The Jesuits in Latin America, 1549–2000: 450 Years of Inculturation, Defense of Human Rights, and Prophetic Witness
The Society of Jesus has played a major role in Latin American culture and politics since its first missionaries arrived in 1549 in Brazil. Jeffrey L. Klaiber, an American Jesuit who spent decades living in Peru, provides a comprehensive survey of the Society’s activities over nearly five centuries, with an emphasis on its defense of native peoples and other marginalized groups. (“The Jesuits stood out especially for their attempts to understand native–American cultures.”) The Jesuits in Latin America covers the Society’s support of nationalist and independence movements, especially in Peru; the expulsion of Jesuits from Brazil and from Spanish colonies in the 18th century; the Society’s return to the region in the 19th century; and its support of “conservative Catholicism.” Klaiber concludes the book with an examination of the Society’s late–20th–century association with liberation theology and “progressive Vatican II Catholicism,” which led at times to its persecution by right–wing regimes.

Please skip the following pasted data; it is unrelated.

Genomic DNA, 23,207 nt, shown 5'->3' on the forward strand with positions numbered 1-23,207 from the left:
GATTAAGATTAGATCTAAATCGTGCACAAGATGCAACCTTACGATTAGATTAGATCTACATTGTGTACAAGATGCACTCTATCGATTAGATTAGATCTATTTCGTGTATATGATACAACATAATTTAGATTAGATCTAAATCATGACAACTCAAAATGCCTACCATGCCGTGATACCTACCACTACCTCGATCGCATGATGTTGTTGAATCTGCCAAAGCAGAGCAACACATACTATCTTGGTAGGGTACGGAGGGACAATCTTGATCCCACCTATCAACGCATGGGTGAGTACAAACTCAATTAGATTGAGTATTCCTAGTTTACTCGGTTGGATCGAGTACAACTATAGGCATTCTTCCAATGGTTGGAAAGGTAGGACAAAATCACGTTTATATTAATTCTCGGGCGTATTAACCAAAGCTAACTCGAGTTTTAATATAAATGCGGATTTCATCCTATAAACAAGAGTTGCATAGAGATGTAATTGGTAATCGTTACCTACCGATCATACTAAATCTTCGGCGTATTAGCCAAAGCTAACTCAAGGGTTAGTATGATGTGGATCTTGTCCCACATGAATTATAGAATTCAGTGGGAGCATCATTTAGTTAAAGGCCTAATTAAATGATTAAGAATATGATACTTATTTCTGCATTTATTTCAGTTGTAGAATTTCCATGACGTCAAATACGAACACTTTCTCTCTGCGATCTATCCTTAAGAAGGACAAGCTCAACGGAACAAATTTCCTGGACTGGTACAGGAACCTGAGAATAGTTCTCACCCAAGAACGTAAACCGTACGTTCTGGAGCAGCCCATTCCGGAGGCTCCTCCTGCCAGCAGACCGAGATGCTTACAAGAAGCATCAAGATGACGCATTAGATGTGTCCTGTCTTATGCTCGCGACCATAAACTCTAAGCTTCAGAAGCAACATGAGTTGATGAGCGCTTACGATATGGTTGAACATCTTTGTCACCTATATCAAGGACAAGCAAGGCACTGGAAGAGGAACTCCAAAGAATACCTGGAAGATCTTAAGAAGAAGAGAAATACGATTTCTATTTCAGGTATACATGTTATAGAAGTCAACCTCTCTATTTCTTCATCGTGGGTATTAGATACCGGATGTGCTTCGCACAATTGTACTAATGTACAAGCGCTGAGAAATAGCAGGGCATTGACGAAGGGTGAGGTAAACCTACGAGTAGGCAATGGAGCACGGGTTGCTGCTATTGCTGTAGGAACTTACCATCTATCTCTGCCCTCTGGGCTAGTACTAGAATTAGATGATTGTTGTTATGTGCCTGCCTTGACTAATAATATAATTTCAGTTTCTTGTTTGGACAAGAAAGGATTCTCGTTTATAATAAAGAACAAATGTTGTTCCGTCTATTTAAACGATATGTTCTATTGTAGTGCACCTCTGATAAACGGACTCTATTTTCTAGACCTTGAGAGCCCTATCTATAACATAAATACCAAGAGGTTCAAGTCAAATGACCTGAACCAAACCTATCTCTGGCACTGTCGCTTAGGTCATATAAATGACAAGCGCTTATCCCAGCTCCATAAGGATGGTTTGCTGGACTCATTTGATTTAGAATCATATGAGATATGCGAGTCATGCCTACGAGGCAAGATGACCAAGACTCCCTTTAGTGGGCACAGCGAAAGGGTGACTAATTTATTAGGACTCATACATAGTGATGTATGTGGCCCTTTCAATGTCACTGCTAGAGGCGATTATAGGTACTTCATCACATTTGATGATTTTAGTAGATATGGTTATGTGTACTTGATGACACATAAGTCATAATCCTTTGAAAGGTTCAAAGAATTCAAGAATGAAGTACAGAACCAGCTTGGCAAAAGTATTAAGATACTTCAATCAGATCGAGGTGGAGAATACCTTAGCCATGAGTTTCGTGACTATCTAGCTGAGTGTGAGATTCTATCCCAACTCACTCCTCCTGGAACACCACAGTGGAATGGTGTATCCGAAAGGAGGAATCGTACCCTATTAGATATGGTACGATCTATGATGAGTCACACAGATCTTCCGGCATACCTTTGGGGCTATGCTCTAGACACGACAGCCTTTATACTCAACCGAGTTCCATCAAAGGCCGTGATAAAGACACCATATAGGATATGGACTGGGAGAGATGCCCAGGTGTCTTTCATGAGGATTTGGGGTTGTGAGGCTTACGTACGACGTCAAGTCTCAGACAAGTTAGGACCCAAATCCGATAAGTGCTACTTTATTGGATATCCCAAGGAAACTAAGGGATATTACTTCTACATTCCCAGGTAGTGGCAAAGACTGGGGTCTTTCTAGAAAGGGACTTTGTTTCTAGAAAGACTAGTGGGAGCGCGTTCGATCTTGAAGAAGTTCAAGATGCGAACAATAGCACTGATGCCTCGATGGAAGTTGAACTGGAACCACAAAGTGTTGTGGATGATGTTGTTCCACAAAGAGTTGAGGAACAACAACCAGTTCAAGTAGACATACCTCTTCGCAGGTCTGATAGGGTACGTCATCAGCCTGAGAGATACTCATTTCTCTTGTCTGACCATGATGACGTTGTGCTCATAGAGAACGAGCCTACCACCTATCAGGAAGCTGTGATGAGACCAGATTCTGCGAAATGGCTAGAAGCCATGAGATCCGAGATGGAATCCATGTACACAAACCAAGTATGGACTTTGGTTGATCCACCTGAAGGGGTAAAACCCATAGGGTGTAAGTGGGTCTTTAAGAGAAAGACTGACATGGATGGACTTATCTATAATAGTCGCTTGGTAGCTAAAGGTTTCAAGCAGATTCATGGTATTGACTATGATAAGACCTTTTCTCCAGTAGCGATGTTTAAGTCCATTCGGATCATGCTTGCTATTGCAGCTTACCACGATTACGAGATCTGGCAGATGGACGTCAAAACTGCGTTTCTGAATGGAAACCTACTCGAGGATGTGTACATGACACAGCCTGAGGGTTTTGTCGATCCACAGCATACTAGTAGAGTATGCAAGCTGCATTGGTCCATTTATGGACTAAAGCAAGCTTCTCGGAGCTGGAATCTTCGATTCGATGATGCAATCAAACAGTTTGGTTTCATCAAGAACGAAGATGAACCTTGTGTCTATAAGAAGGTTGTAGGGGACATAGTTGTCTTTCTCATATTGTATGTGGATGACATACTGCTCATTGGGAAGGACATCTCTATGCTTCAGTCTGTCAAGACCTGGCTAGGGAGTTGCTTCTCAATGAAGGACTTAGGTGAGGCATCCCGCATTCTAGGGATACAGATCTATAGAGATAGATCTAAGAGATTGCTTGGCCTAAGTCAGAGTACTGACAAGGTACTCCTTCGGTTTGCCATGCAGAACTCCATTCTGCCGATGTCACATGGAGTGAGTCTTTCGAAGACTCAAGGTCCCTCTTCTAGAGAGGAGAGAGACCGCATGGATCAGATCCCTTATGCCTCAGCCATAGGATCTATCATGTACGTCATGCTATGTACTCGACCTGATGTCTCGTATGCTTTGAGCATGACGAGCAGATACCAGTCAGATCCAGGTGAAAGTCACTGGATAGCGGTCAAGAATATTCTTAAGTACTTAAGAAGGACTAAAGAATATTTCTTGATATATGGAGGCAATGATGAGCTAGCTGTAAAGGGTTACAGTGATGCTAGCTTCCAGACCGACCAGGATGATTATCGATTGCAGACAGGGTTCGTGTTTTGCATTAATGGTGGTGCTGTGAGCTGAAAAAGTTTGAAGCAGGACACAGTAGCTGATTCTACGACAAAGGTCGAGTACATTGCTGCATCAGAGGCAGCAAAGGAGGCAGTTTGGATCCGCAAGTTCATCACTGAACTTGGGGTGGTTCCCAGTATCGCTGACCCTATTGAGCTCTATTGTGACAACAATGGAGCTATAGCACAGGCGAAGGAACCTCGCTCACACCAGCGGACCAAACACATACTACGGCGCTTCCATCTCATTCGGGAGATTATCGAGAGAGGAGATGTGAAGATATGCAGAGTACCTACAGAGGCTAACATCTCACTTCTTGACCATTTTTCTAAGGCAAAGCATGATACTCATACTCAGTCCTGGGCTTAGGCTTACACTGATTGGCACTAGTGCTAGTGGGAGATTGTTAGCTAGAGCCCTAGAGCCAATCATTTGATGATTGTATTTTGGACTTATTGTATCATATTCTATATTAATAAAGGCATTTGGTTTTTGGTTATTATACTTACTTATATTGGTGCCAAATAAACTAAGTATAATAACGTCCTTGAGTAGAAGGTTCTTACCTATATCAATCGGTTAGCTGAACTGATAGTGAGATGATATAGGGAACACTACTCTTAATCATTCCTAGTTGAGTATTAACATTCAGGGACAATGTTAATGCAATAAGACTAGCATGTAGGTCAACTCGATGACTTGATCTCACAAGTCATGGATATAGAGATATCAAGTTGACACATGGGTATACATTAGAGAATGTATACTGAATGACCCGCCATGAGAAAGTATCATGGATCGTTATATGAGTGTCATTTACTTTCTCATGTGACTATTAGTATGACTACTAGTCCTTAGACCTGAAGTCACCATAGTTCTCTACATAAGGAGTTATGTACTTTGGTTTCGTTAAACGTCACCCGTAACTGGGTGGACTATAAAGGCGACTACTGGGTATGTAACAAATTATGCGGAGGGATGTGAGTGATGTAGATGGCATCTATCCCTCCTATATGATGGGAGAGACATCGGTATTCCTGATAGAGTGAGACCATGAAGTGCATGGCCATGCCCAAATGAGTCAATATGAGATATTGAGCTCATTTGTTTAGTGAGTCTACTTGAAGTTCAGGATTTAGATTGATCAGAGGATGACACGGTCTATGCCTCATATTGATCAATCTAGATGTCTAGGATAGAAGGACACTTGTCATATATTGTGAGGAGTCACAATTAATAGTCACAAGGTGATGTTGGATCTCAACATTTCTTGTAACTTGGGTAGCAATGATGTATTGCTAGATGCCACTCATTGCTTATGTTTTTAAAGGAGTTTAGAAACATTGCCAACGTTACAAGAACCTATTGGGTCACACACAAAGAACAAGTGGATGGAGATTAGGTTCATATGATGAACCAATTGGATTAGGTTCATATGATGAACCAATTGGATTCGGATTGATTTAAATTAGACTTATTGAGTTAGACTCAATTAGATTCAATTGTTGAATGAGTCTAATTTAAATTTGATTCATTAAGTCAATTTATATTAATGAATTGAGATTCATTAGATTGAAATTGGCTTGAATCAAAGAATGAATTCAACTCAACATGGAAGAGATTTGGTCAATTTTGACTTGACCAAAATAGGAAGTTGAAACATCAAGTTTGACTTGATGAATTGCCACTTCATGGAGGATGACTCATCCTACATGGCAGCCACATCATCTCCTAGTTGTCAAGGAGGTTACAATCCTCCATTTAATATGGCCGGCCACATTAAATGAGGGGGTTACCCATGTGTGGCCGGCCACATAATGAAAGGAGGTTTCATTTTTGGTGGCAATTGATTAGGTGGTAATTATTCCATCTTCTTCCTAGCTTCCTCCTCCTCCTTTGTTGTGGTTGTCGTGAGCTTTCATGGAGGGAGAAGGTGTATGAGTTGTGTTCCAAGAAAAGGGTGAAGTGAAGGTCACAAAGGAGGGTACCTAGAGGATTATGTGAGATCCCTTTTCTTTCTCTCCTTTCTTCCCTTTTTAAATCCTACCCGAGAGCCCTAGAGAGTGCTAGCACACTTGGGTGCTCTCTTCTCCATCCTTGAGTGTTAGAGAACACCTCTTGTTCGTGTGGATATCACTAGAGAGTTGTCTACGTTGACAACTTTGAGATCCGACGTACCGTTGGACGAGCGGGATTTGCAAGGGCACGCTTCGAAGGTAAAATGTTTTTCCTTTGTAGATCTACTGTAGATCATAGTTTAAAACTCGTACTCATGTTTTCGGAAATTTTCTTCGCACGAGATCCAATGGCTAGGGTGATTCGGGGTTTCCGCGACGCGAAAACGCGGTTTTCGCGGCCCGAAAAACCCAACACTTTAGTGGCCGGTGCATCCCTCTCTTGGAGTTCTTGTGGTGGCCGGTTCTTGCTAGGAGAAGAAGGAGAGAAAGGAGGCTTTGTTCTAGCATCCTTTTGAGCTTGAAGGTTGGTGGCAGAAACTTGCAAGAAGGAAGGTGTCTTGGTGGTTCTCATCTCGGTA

Jesuits, Incas, and revolution in colonial Peru --
Advisers and policy makers : Peru, Chile, and Brazil --
Utopia on the frontier --
Prophets in exile --
Militant and social Catholics I --
Militant and social Catholics II --
Crisis and change in the post-Vatican era I --
Crisis and change in the post-Vatican era II --
Faith, justice, and inculturation in a new key.
Includes bibliographical references (pages 403-431) and index.